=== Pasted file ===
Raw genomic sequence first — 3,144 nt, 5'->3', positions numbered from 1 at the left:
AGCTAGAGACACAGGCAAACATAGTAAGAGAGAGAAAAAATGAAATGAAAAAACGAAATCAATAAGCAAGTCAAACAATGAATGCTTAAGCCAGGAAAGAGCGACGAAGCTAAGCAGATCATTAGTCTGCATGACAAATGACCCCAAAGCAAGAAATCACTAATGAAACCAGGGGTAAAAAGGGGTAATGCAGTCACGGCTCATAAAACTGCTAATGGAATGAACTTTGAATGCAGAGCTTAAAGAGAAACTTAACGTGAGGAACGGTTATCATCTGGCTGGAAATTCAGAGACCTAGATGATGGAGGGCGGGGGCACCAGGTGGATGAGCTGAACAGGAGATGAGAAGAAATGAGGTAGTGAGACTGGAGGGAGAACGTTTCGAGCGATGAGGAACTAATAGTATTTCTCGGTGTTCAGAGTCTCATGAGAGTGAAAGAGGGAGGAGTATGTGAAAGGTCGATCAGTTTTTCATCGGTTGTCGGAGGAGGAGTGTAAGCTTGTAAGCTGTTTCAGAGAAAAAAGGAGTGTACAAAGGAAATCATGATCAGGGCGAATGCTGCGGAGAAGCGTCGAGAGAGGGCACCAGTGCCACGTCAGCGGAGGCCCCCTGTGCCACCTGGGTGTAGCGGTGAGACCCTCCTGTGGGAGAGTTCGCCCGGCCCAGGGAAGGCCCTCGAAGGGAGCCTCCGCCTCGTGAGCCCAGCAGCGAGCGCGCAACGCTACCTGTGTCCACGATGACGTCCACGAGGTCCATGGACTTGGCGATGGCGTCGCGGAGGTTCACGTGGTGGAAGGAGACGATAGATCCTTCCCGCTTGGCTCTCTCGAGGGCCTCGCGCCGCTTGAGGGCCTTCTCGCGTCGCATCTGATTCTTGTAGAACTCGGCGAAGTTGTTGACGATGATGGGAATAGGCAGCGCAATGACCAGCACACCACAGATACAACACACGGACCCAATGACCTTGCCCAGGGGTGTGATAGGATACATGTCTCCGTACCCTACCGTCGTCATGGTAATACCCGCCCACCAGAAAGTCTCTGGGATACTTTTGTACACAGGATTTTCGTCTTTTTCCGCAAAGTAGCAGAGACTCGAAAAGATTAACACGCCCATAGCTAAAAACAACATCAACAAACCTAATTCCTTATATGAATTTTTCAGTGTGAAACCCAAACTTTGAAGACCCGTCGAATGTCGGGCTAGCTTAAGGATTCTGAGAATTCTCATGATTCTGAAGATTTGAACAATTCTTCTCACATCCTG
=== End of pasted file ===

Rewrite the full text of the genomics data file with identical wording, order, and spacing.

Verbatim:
Raw genomic sequence first — 3,144 nt, 5'->3', positions numbered from 1 at the left:
AGCTAGAGACACAGGCAAACATAGTAAGAGAGAGAAAAAATGAAATGAAAAAACGAAATCAATAAGCAAGTCAAACAATGAATGCTTAAGCCAGGAAAGAGCGACGAAGCTAAGCAGATCATTAGTCTGCATGACAAATGACCCCAAAGCAAGAAATCACTAATGAAACCAGGGGTAAAAAGGGGTAATGCAGTCACGGCTCATAAAACTGCTAATGGAATGAACTTTGAATGCAGAGCTTAAAGAGAAACTTAACGTGAGGAACGGTTATCATCTGGCTGGAAATTCAGAGACCTAGATGATGGAGGGCGGGGGCACCAGGTGGATGAGCTGAACAGGAGATGAGAAGAAATGAGGTAGTGAGACTGGAGGGAGAACGTTTCGAGCGATGAGGAACTAATAGTATTTCTCGGTGTTCAGAGTCTCATGAGAGTGAAAGAGGGAGGAGTATGTGAAAGGTCGATCAGTTTTTCATCGGTTGTCGGAGGAGGAGTGTAAGCTTGTAAGCTGTTTCAGAGAAAAAAGGAGTGTACAAAGGAAATCATGATCAGGGCGAATGCTGCGGAGAAGCGTCGAGAGAGGGCACCAGTGCCACGTCAGCGGAGGCCCCCTGTGCCACCTGGGTGTAGCGGTGAGACCCTCCTGTGGGAGAGTTCGCCCGGCCCAGGGAAGGCCCTCGAAGGGAGCCTCCGCCTCGTGAGCCCAGCAGCGAGCGCGCAACGCTACCTGTGTCCACGATGACGTCCACGAGGTCCATGGACTTGGCGATGGCGTCGCGGAGGTTCACGTGGTGGAAGGAGACGATAGATCCTTCCCGCTTGGCTCTCTCGAGGGCCTCGCGCCGCTTGAGGGCCTTCTCGCGTCGCATCTGATTCTTGTAGAACTCGGCGAAGTTGTTGACGATGATGGGAATAGGCAGCGCAATGACCAGCACACCACAGATACAACACACGGACCCAATGACCTTGCCCAGGGGTGTGATAGGATACATGTCTCCGTACCCTACCGTCGTCATGGTAATACCCGCCCACCAGAAAGTCTCTGGGATACTTTTGTACACAGGATTTTCGTCTTTTTCCGCAAAGTAGCAGAGACTCGAAAAGATTAACACGCCCATAGCTAAAAACAACATCAACAAACCTAATTCCTTATATGAATTTTTCAGTGTGAAACCCAAACTTTGAAGACCCGTCGAATGTCGGGCTAGCTTAAGGATTCTGAGAATTCTCATGATTCTGAAGATTTGAACAATTCTTCTCACATCCTG